Munch V4831Munch V4830The Valois series also includes some wonderful later performances of Honegger and Dutilleux, whose excellent but tonally ambiguous music is still not well known in the West. Valois V-4831, for instance, presents us with later recordings (in my view, more idiomatic than the ones he made in Boston) of Honegger’s Second and Fifth Symphonies as well as the same composer’s Le Chant de Nigamon and Pastorale d’été, each of them skillfully paced and energized, while V-4830 combines Honegger’s first symphony with Dutilleux’s second. Some of these Valois releases, alas, are in monophonic sound—apparently, someone in France forgot to set up stereo recording equipment—and thus the resultant recordings, though excellent in terms of performance, lack the proper impact due to the restricted sound. Among these is a disc of Henri Roussel’s Third and Fourth Symphonies on V-4832: good performances but mediocre sound quality, and for what? Ernest Ansermet made superb stereo recordings of these same two works for Decca-London in 1956, and they are still benchmarks in these works.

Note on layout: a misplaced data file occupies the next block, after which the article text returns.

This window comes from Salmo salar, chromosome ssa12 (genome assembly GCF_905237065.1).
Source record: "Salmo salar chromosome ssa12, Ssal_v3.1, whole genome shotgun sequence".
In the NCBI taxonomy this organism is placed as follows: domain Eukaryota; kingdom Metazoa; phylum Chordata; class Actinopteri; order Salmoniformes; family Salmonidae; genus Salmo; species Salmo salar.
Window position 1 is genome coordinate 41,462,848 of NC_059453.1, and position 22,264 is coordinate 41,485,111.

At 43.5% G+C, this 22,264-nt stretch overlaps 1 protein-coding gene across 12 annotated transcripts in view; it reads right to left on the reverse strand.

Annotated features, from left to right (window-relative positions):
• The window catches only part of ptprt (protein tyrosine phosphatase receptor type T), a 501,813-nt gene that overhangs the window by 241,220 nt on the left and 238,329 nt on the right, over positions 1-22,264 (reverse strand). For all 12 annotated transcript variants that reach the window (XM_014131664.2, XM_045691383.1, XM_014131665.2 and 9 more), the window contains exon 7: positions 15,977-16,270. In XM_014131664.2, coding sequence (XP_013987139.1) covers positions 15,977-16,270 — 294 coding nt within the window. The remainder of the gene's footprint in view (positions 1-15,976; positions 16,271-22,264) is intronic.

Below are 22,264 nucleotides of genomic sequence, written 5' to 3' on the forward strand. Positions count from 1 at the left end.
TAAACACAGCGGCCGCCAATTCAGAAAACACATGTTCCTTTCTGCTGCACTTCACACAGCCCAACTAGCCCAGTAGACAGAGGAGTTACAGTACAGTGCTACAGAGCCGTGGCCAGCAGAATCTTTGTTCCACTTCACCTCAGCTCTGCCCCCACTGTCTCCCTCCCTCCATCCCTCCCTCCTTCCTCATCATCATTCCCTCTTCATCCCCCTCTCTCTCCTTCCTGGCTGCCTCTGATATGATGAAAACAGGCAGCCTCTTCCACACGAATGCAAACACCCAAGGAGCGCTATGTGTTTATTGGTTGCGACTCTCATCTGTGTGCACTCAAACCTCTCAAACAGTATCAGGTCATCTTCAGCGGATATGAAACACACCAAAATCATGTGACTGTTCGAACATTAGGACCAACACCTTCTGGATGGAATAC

Moving away from the Valois series, we find two other discs of exceptional interest, unfortunately split with other conductors. First of these is Musidisc 461745, on which you can hear his scintillating performance of Henri Munch Universal 28946174524Barraud’s Third Symphony, another work in the Honegger style with its biting rhythms and piquant harmony, as well as an excellent performance of Roussel’s Bacchus et Ariane Suite No. 2. Both are with the Orchestre de l’ORTF from a December 1961 recording session in stereo. Alas, the third work on this disc, the Roussel Piano Concerto, is conducted with stultufying dullness by Munch’s nephew, Serge Baudo (the only man in Metropolitan Opera history to send a 7:00 p.m. start for Gounod’s Faust well past midnight, incurring overtime for all the singers and musicians in the orchestra). The other disc well worth seeking out is, perhaps, even more unusual, a November 1958 recording of American composer Easley Blackwood’s Symphony No. 1 (composed in 1955 when Blackwood was a mere 23 years old). This is currently available on Çedille